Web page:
'Making It In America' At RISD

Photo: RISD Museum

Made for the 1904 World’s Fair in St Louis, the writing table and chair comprises ebony, mahogany, boxwood, redwood, thuya wood, ivory, mother of pearl, 75 pounds of silver, mirrored glass and gilded tooled leather. Exhibiting French, Hispano Moorish and Art Nouveau influences, it required 10,000 hours of labor.

PROVIDENCE, R.I. — Earlier this year, Rhode Island School of Design Museum (RISD) curators Maureen C. O’Brien and Elizabeth A. Williams had a fine time raiding the museum’s galleries and storage vaults, the period rooms of the museum’s Pendleton House and elsewhere to mount the new exhibition “Making It in America.” They gathered 100 objects from the colonial period to the early Nineteenth Century. The subject is a spicy exploration of the entwining of American ambitions and achievements over two centuries and the making of art. It raises the question, “What does the gathering of fine art and fine decoration really imply?”

The exhibition is laid out chronologically and with stylistic and societal pairings to draw the visitor from one space to another. The Chace Gallery where it hangs is cavernous, yet spare. Decorative arts historian and designer Thomas Jayne installed panels of historically appropriate patterned and deeply colored wallpaper panels. The result lends historic relevance to each object, enfolds the objects and serves as the perfect foil for the objects against the stark walls of the contemporary gallery.

The show-stopping Newport mahogany desk and bookcase attributed to John Goddard dominates the entrance and heralds Rhode Island artistry and superb craftsmanship. It is open to the interior, allowing inspection of its wealth of detail. It is set out from the wall to allow inspection of its back boards — even they are pristine. Its importance to the RISD museum is profound. It came to the museum in 1904 as part of the large gift of Charles L. Pendleton. Pendleton arrived in Providence from Westerly to study law at around age 20, had a look around and gave up law to pursue collecting. His gift was predicated on the construction of a typical Federal house to house his collection: the result was Pendleton House, the first American wing of any American museum.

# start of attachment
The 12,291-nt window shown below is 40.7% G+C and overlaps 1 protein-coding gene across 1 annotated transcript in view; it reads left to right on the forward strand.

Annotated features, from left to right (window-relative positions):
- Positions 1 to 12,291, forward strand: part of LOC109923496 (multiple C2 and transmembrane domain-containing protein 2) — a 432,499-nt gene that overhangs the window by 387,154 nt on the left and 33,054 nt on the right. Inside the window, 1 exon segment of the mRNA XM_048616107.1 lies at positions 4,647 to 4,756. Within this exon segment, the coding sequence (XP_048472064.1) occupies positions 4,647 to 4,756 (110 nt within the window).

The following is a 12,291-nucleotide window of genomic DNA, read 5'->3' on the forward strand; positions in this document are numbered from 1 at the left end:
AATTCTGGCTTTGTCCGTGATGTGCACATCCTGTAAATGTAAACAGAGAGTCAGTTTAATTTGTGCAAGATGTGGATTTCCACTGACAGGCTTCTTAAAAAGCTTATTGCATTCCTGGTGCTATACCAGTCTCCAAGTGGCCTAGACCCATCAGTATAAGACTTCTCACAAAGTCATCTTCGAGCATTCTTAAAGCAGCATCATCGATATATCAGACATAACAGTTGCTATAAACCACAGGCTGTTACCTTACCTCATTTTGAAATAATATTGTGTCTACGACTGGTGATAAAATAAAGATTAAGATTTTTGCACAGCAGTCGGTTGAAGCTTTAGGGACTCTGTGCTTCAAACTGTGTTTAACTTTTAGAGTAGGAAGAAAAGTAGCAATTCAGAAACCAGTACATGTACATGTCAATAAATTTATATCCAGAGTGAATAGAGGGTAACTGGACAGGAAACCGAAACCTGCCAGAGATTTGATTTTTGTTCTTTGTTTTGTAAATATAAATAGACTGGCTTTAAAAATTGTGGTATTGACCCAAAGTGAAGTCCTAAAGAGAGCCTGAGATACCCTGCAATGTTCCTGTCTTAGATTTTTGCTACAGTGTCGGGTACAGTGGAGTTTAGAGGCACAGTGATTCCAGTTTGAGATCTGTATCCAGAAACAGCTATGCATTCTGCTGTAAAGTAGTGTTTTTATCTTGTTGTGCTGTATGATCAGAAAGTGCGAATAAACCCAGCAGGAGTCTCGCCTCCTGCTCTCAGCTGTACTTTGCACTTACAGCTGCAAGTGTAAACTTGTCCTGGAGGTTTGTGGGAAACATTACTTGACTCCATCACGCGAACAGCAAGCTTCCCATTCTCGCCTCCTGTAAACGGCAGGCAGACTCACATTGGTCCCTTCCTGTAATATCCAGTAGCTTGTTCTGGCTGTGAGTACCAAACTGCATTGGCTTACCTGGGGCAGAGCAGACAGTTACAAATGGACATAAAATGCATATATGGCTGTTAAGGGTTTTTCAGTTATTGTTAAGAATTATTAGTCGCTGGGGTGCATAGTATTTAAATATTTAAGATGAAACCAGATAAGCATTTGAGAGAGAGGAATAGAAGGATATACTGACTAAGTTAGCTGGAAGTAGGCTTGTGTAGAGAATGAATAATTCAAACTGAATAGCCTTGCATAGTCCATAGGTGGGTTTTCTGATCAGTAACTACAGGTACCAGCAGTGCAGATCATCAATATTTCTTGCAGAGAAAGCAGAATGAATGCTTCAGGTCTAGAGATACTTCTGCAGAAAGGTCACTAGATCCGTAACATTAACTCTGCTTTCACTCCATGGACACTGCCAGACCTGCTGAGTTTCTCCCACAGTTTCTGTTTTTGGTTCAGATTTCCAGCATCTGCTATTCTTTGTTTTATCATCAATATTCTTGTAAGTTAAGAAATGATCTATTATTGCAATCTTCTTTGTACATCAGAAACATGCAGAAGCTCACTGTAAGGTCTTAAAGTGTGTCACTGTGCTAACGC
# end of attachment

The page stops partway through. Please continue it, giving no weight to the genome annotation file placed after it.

The desk and bookcase spurred the acquisition of Copley portraits — now a total of four. In their original Chippendale frames, they pop against a deep red patterned paper that resonates with the bookcase and desk. The eminently self-satisfied 30-year-old Massachusetts hardware merchant and politician Moses Gill smirks in his silk finery — one wonders what the artist really thought. Gill is flanked by his two wives, each of whom was his elder and his financial superior.

The spiritual Sarah Price Gill brought strict religion and significant real estate holdings to the marriage, and the less pious, independent and even wealthier Rebecca Boylston Gill whom he married the year after Sarah’s death brought political influence and more assets. Each advanced Gill’s social position and purse, and Copley’s portraits attest to that. Prim Sarah Gill sits bolt upright with a prayer book and she is plainly, if not uncomfortably, garbed, while her successor in marriage Rebecca wears a fashionable Turkish costume, a fad of the day, and she is pictured with lush lilies.

The fourth Copley, the 1757–1758 portrait of the 20-year-old Theodore Atkinson of Portsmouth, N.H., hangs in an adjacent space. It came to the museum in 1917 and was thought originally to be by John Wollaston. All four were painted wearing Copley’s studio costumes and, like the artist himself, would be called “upwardly mobile.”

The group on other side of the gallery walls tells another story. While they are considerably less grand, these objects attest to the efforts toward self-improvement on the part of their makers and users. An early Nineteenth Century Windsor highchair has bamboo turnings, a handsomely crafted early Nineteenth Century cradle was jazzed up with yellow painted and red, green and white decoration. An Eighteenth Century Rhode Island sampler worked by 11-year-old Nabby Martin at the Mary Balch School, once a few blocks away, depicts flowers, the alphabet, animals and figures along with a fillip of civic pride, the old State House in Providence and the College Edifice, the oldest building of Brown University.

“Making It in America” is centered on Rhode Island, the smallest state, but one that has been influential since its founding in the early Seventeenth Century (even though Giovanni da Verrazzano sailed in Narragansett Bay in 1524.) Certainly ambition and acquisition are universal.